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Krakatoa

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Krakatoa (Indonesian name: Krakatau) is a volcano on the Indonesian island of Rakata[?] in the Sunda Strait. It erupted repeatedly, massively and with disastrous consequences on August 26, 1883.

The eruptions occurred at 5:30 am, 6:42 am, 8:20 am and 10:02 am local time. The lattermost was the loudest and most destructive one, and could be heard from locations in Australia 2200 miles away.

They were the most severe volcanic explosions on Earth in modern times (VEI of 6, equivalent to 200 megatons of TNT). Sound waves from the explosions travelled seven times around the world. The sky was darkened for days afterwards. The island of Rakata itself largely ceased to exist, and its surrounding ocean floor was drastically altered. Two nearby islands, Verlaten and Lang, had their land masses increased. Volcanic ash continues to be a significant part of the geological composition of these islands.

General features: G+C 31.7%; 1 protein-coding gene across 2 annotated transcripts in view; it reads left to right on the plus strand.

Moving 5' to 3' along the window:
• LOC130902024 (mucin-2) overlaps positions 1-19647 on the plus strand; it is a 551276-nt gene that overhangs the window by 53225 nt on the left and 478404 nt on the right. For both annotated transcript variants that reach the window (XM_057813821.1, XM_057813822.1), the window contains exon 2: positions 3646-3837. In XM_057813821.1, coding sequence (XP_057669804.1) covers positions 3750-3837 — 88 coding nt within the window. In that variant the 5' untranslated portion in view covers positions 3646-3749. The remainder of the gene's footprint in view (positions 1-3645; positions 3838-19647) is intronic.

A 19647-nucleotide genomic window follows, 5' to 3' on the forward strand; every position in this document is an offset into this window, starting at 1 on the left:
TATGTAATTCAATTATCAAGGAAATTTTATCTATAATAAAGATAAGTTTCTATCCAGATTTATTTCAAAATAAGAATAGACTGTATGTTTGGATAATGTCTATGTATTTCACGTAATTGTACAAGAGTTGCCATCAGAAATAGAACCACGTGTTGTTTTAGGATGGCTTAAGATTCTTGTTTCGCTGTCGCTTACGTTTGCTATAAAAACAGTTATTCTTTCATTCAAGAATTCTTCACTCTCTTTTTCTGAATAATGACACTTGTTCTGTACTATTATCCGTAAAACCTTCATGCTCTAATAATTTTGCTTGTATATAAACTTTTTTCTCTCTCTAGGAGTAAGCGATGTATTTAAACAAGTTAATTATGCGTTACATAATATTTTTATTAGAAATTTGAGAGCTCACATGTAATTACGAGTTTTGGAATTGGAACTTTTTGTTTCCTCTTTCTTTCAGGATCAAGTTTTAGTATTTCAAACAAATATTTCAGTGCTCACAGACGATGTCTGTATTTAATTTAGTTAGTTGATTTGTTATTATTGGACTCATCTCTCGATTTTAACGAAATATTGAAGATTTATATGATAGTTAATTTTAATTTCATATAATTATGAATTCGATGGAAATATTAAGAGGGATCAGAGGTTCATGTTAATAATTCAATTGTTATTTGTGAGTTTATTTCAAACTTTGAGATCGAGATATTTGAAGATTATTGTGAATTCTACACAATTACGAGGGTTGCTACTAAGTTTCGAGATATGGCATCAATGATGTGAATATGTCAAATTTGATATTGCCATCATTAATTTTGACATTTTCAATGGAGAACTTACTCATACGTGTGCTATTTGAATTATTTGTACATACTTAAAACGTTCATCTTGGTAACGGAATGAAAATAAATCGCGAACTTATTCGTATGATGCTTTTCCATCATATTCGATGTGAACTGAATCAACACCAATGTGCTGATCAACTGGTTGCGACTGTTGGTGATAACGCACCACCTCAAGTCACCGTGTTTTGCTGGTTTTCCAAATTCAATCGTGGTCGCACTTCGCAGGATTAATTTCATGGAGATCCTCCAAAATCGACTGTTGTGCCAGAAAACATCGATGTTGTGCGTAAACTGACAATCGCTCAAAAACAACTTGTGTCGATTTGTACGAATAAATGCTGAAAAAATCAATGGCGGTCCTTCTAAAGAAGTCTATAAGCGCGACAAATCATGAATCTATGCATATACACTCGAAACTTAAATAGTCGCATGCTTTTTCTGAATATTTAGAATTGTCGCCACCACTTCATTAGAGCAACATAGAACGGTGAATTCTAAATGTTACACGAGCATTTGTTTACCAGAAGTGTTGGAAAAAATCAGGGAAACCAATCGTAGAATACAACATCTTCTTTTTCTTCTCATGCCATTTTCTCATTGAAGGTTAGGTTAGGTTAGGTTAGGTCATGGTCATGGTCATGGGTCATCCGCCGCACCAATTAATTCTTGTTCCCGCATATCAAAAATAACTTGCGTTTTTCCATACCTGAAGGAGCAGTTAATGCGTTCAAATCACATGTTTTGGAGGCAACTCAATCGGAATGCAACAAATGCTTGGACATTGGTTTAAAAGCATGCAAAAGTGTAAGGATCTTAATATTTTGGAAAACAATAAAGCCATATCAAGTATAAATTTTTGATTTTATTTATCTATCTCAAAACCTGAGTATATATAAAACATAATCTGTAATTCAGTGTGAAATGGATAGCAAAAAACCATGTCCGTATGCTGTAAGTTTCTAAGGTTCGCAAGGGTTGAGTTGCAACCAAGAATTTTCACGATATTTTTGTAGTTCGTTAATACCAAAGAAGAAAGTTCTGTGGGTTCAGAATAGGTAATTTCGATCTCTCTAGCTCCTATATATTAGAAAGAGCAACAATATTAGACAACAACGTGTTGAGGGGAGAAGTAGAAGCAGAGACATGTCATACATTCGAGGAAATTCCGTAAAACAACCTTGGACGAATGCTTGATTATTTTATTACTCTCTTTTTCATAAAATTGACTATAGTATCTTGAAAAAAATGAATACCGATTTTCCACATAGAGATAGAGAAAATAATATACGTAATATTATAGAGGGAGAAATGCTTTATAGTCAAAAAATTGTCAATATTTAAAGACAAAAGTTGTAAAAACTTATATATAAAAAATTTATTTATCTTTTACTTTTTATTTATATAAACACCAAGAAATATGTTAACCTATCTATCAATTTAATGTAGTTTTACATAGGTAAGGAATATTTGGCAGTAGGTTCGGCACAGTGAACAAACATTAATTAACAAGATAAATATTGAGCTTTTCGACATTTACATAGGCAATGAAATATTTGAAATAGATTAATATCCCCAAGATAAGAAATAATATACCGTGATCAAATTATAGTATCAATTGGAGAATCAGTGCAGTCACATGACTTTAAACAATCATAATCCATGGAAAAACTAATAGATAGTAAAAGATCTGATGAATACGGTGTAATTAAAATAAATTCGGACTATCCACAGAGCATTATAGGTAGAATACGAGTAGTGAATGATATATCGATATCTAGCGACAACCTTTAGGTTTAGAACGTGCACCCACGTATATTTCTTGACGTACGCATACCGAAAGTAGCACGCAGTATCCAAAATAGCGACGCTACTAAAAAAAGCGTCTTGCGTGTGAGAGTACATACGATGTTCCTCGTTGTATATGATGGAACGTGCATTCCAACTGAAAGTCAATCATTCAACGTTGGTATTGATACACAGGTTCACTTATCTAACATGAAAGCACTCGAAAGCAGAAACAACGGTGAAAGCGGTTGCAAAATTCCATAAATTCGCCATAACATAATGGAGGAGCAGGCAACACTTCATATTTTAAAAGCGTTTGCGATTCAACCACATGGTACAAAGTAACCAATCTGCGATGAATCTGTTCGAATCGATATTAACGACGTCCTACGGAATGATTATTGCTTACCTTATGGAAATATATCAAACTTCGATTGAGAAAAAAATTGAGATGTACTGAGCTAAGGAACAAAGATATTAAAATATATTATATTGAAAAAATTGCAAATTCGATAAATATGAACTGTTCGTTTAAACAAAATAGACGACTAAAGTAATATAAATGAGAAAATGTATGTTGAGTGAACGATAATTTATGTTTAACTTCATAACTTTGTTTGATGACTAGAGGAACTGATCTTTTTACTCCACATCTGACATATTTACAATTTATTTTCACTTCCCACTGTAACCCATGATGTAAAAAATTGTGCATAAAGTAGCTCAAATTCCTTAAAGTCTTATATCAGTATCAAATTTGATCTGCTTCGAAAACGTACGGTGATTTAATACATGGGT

There had been volcanic and seismic activity present around the island earlier that year, when an earthquake occurred. On May 20, 1883, the hitherto inert volcano erupted. By August 11, 1883, three vents were regularly erupting on the volcano. Tides continued to be unusually high, and phenonema such as windows suddenly shattering were commonplace. Ships at anchor were sometimes tied down with chains.

About 36,000 people (some sources say 36,417) were killed by the resultant tsunami waves generated. Amongst the settlements that were wiped out were Telok Batong[?] in Sumatra, and Sirik[?] and Semarang[?] in Java. Bodies of victims could be found floating in the ocean for weeks after the event. An additional 1000 or so people also died from volcanic fumes and ashes.

It has been suggested that an eruption of Krakatoa may have been responsible for the climate changes of 535-536.

Since the 1883 eruption, a new island volcano, called Anak Krakatau ("Child of Krakatoa"), has formed in the caldera. Of considerable interest to volcanologists, this has been the subject of extensive study since 1960.

A short 1933 movie about the volcano won the Academy Award for Best Short Subject, Novelty for its producer Joe Rock[?].

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